Hi and happy Friday to all, from umpteen-thousand feet as we fly southwest from Orlando to Lima, Peru. Our travel day began ultra-early, with breakfast at 5:30 am. Those of you who know me well are chuckling I’m sure, as I am not an early riser by any means. Then it was off to the Sanford airport, a smaller one just outside of Orlando. The TSA agents must have been really bored, because they were extra stringent with our screenings. Mr. Fussy did not enjoy his pat down…we have no idea what triggered it.
Once we were on the plane, all annoyances faded away. The charter 757 has about 85 first class seats, instead of the typical 230 or so. Here is Don, settling into his comfy seat.
The plane has a crew of 16, including 8 flight attendants and a chef. If our first meal was any indication of the plane food, we will arrive home 10 pounds heavier. We started with champagne and caviar. The lunch appetizer was poached lobster, followed by a choice of rack of lamb, swordfish, or pumpkin gnocchi. And look at this lamb: perfectly pink! How does Chef Smith do that in a tiny plane galley?
The logistics to pull together this trip must be mind-boggling, and National Geographic does a superb job. The attention to detail is superb, right down to the smallest. For example, in each destination they provide postcards that they will mail for us. We have plane totes with duvet, pashmina, slippers, a travel amenities kit, and of course, a Nat Geo logo baseball cap. In each locale we get a few dollars of local money for small items.
Even though the flight was about 6 hours, it seemed to pass fairly quickly. Two of the National Geographic experts traveling with us gave short presentations using a special app on our iPads and the onboard WiFi. David, our cultural anthropologist, provided an introduction to the indigenous Andean cultures. He will conduct interviews with natives along the way as part of his ongoing research into living cultures. Jay Dickman, long-time NG photographer, gave us some introductory photography tips. He will be documenting our journey with us, and we get a DVD with his pictures after the trip. He’s available to help us improve our photography and will take interested photographers on special photo shoots. I’m looking forward to improving my skills, for sure.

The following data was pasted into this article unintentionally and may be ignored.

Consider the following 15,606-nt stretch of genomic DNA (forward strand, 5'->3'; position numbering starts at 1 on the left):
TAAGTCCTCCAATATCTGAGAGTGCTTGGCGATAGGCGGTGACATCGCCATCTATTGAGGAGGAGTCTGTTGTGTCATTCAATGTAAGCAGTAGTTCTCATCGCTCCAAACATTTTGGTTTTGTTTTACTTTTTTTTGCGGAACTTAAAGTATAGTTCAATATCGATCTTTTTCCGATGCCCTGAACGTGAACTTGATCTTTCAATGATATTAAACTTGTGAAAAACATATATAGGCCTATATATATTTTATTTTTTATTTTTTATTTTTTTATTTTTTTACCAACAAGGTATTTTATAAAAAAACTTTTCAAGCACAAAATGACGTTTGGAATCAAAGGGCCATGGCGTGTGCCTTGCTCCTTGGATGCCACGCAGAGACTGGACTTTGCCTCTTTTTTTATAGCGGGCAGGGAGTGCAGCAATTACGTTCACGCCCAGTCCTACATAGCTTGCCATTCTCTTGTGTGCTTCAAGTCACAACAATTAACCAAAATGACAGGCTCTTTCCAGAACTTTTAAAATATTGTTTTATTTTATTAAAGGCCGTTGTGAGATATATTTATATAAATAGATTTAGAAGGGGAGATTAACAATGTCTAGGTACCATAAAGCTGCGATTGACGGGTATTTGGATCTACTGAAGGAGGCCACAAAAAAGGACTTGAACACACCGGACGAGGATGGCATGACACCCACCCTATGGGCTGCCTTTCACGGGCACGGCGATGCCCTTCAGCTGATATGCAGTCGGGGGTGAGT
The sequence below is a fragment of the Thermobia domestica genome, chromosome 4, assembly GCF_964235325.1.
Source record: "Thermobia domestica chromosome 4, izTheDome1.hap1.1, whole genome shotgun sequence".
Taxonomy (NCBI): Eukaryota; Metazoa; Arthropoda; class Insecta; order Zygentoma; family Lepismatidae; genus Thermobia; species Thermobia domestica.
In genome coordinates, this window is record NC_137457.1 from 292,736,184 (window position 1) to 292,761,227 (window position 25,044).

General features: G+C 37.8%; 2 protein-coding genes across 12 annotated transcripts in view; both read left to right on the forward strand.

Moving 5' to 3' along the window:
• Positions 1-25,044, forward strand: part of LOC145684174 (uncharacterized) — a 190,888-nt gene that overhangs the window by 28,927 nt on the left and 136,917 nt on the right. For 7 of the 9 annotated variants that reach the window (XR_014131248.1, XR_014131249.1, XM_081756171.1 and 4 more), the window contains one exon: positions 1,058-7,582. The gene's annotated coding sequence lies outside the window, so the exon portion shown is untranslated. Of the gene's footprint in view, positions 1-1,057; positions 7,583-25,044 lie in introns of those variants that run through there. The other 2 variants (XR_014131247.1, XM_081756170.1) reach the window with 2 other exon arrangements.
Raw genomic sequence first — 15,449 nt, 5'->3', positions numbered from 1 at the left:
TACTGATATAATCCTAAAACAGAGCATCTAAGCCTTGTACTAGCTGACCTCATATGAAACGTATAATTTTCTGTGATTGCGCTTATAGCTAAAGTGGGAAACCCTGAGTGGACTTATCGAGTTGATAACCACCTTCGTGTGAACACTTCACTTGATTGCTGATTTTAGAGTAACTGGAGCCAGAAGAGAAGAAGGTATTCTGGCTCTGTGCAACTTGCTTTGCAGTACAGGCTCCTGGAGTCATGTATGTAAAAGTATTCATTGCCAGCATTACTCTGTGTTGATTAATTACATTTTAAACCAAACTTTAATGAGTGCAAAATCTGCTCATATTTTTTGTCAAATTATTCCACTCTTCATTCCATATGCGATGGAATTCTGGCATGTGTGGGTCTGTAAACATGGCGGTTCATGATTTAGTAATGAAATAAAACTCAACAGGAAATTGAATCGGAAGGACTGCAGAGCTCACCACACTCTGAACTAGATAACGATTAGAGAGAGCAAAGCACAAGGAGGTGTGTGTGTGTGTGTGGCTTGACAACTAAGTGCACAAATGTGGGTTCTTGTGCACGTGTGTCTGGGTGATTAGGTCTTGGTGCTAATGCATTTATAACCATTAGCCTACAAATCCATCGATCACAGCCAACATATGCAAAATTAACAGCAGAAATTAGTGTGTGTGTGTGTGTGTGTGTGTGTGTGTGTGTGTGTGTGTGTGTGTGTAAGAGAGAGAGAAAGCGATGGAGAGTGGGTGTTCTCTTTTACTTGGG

Some fun trivia for you: the Andes is the longest mountain range in the world and the highest in the Western Hemisphere. Also, Peru is known as a language hotspot, with 104 known languages! Spanish and Quechua are the two largest. Peru is the home of the potato, and farmers grow hundreds of varieties in a rainbow of colors.
Here is a cool shot from the plane window.
Upon arrival in Lima we had the usual immigration and customs formalities, then on to a domestic charter flight to Cusco, arriving at 7:15. It was a short minibus ride to our hotel, the Belmond Placio Nazarenas. It was originally a monastery and is well-located in the center of Cusco. It is gorgeous, with rooms arranged around courtyards. I quickly snapped a few pictures of our huge suite and the hotel on the way to dinner.
All in all, a long, tiring travel day. Tomorrow we’ll explore the Cusco area, and Sunday we’re off to Machu Picchu.
(I’m figuring out how to blog on the iPad; it’s tricky so bear with me. No I didn’t do much photo editing because it’s already late and I’m pretty tired!)